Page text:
An erosion of covenant protections across the European unitranche market has occurred over the last two years, but protections for lenders remain stronger than in syndicated leveraged loan transactions, according to a report from the ratings agency Fitch.
Excessive amounts of liquidity have pushed direct lending platforms to take on deals on riskier terms. In 2015, 60 percent of unitranche providers included the full set of four maintenance covenants, while the remaining 40 percent were either loose or ‘lite’ structures. Fitch figures for 2016 show a reverse with less than 20 percent including a full set of protections for lenders and more than 80 percent either loose or ‘lite’.
The syndicated leveraged loans below €200 million tracked by Fitch show no transactions including a full set of covenants in 2016 and less than 20 percent in 2015. It is a significant shift compared with 2013, when Fitch recorded more than 90 percent of transactions had a full set of protections for the lenders.
“In response to competition from banks and institutional loan providers in the club and syndicated markets, unitranche covenants have weakened since 2014. Nonetheless, covenant standards remain stronger than for syndicated loans of similar size,” Fitch said.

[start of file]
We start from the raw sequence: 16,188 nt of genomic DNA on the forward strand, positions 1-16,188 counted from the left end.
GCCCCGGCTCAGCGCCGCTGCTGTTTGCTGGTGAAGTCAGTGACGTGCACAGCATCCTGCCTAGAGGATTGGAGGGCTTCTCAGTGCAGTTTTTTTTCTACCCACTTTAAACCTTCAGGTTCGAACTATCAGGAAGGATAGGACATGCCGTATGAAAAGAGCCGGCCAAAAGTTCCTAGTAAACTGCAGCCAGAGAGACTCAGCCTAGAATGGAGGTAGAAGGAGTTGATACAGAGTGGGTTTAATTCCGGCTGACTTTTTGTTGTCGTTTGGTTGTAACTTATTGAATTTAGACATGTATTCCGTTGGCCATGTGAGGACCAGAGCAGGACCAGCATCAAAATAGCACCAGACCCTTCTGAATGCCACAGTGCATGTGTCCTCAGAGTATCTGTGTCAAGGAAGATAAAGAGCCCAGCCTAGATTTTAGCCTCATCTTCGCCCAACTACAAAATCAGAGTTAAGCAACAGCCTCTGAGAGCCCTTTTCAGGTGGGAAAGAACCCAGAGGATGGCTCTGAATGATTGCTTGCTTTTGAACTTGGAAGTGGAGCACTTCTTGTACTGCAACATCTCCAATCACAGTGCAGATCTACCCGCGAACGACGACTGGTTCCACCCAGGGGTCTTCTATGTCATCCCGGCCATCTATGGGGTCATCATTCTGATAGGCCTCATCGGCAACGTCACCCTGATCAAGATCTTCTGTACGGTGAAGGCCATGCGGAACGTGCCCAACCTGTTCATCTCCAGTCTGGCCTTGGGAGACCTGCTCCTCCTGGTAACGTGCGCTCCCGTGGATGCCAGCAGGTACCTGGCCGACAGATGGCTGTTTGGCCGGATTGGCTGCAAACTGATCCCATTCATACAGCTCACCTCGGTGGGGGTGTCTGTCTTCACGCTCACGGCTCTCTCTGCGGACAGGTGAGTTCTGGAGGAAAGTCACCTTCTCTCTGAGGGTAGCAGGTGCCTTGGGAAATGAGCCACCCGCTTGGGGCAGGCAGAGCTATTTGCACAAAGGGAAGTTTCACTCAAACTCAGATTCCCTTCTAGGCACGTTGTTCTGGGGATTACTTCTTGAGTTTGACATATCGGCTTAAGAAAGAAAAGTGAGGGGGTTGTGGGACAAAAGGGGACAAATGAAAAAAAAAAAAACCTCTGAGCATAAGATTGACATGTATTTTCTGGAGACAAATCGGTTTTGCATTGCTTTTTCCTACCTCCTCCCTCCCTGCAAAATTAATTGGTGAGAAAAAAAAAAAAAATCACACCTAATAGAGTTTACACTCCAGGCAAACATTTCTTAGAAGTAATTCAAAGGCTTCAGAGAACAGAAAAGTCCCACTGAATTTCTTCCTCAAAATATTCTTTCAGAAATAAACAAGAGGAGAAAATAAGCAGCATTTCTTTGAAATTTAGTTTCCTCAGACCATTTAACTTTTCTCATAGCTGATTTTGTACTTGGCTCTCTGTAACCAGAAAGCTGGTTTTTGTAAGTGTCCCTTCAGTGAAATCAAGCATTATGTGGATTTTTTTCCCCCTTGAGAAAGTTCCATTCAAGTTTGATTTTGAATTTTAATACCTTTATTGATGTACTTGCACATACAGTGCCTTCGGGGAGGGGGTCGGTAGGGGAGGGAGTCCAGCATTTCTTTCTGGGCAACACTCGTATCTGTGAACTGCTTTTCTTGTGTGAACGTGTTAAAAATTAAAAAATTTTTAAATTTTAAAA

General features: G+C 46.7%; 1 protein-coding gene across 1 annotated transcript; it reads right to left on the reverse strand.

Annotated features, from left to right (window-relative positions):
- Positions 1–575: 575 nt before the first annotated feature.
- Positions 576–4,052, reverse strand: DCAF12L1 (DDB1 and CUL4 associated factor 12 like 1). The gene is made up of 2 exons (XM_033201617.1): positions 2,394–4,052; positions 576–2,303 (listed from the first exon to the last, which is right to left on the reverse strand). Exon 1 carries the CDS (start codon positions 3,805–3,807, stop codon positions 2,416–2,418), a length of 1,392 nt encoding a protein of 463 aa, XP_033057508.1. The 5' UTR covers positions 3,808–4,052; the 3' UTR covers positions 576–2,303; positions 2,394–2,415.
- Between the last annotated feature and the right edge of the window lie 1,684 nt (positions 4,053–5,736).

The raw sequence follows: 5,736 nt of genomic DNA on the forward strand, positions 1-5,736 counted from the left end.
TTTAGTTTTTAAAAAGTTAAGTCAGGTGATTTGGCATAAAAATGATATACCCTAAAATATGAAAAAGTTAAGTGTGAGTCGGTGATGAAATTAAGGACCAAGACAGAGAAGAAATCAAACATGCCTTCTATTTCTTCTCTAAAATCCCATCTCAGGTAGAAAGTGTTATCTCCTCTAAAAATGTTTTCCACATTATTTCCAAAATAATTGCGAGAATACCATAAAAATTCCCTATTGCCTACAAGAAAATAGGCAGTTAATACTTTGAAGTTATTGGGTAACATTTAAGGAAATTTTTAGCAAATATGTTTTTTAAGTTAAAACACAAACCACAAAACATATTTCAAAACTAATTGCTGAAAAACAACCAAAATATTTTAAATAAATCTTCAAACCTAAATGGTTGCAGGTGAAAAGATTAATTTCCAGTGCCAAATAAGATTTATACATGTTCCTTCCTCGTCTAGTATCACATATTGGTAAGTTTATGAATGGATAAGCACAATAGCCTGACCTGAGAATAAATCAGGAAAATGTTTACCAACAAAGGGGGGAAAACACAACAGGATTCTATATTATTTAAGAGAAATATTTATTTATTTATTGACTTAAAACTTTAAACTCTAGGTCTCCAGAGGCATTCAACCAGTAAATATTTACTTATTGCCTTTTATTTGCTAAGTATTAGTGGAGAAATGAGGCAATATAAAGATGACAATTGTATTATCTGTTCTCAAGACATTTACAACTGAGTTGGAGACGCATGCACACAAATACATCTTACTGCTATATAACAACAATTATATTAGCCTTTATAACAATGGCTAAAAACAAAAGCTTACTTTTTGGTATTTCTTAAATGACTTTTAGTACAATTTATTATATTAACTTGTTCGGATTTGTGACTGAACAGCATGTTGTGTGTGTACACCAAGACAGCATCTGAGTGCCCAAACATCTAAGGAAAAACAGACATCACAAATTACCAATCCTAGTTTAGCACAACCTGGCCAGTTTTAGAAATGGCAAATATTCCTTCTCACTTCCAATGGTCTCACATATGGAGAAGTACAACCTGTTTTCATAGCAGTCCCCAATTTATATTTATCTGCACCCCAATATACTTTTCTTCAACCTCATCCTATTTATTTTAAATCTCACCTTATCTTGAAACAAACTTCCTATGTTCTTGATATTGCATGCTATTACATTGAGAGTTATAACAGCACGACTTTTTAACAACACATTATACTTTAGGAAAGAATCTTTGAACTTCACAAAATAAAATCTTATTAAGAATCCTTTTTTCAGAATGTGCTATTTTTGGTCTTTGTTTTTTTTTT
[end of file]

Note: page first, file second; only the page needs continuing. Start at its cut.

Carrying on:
The evidence backs up a number of concerns expressed by those within the market of an import of covenant-lite structures increasing across Europe as funds look to put record amounts of dry powder to work. Last month, one fund of funds manager told PDI that the senior debt market has the characteristics of a market that is “expected to fail”.
Unitranche is popular among small and medium-sized enterprises backed by private equity sponsors because of the flexibility it offers. Unitranche providers can supply an extra turn of leverage, reaching 5.5x compared with their competitors in the syndicated leveraged loan market. Facilities are typically around the €70 million size.
However, the funds do face increasing competition from banks returning to the leveraged loan market following the introduction of negative benchmark rates, Fitch said. The ratings agency also identified the introduction of Solvency II requirements, which have pushed insurance companies into European leveraged loan funds, separately managed accounts and CLO vehicles.
The rating agency said there is a likelihood of the default rate increasing in the long term, but in 2017 there is likely to be little change. “Excess liquidity in the leveraged credit markets will mitigate the possibility of a material increase in default rates. However, many unitranche borrowers, similar to the broader leveraged credit market, are in sectors exposed to technological, regulatory or macroeconomic disruption, and the agency expects default to materialise,” the report said.
How the unitranche market product will continue to evolve depends on providers’ ability to negotiate macro-economic challenges.
“The future of the unitranche product will largely depend on its ability to better navigate an economic downturn and credit market correction than European mezzanine debt did in 2008-09, as well as generate superior recoveries in a default cycle.
“High default rates and poor recoveries translating into poor returns for credit funds and their end-investors could compromise future fundraising activity,” Fitch concluded.